GitHub revealed that its Security Bug Bounty Program registered the most submissions in 2020 since its launch in 2014, and 204 vulnerabilities qualified for bounties.
Companies figured out a while ago that it’s better to find the vulnerabilities in their own software than to leave it to hackers or to hope that it’ll work out fine. All software and hardware has vulnerabilities. Sometimes, the good guys find them, but the entire industry can suffer when that’s not the case. In these programs, such as the one GitHub runs, security researchers are encouraged to find and report vulnerabilities in exchange for a bounty.
“2020 was our busiest year yet,” said GitHub. “From February 2020 to February 2021, we handled a higher volume of submissions than any previous year.[…] $524,250 in bounties awarded for 203 vulnerabilities in our products and services. This brings the overall rewards from our program since moving to HackerOne in 2016 to $1,552,004,” GitHub explained.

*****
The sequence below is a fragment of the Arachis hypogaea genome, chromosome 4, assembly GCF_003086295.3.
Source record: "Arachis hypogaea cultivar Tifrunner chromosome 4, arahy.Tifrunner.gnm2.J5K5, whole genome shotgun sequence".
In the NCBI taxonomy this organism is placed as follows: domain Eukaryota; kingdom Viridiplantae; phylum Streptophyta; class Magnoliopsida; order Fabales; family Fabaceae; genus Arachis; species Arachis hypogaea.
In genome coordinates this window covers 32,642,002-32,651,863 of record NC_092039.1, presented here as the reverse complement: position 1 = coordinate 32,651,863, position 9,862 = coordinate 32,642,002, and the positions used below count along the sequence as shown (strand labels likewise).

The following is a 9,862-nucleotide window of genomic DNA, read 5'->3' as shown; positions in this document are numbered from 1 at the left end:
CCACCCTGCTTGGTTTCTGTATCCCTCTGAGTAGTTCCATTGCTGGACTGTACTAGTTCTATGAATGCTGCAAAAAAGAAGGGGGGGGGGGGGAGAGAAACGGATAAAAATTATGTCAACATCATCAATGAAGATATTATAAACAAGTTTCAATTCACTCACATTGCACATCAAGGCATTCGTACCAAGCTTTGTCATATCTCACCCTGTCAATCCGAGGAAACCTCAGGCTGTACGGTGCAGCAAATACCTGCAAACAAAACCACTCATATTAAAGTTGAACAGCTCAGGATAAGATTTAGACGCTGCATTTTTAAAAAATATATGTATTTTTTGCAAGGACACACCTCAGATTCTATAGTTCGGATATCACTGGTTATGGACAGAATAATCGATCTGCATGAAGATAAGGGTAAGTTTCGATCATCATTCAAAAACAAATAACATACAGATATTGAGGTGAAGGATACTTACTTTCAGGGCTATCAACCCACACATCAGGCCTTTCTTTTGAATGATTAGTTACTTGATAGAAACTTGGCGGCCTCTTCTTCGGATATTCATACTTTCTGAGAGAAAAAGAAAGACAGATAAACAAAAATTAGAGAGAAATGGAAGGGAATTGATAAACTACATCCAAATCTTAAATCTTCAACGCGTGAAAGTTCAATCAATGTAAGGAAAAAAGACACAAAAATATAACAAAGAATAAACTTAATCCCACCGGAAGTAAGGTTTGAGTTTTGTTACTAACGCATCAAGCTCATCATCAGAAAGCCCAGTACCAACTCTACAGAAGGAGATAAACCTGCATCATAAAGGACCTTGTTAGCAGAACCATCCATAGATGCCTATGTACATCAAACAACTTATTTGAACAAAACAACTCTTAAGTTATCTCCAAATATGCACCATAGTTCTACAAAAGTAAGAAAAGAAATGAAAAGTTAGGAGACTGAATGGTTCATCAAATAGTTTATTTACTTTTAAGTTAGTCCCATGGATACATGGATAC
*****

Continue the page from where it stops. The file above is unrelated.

The company also provided a very interesting example of a bug submission that affected its own platform, GitHub.com, and which could have been used to compromise the OAuth flow of Gist users.
“While the risk is fairly low, this vulnerability could be used to facilitate social engineering attacks by providing a link to GitHub.com that would end up redirecting to an attacker-directed site,” said GitHub.
It’s no surprise that 2020 was such a busy year for submission of vulnerabilities, as many people suddenly switched to working from home. Security researchers paid more attention to some of the more popular apps, and the entire bounty industry is becoming a lot more profitable.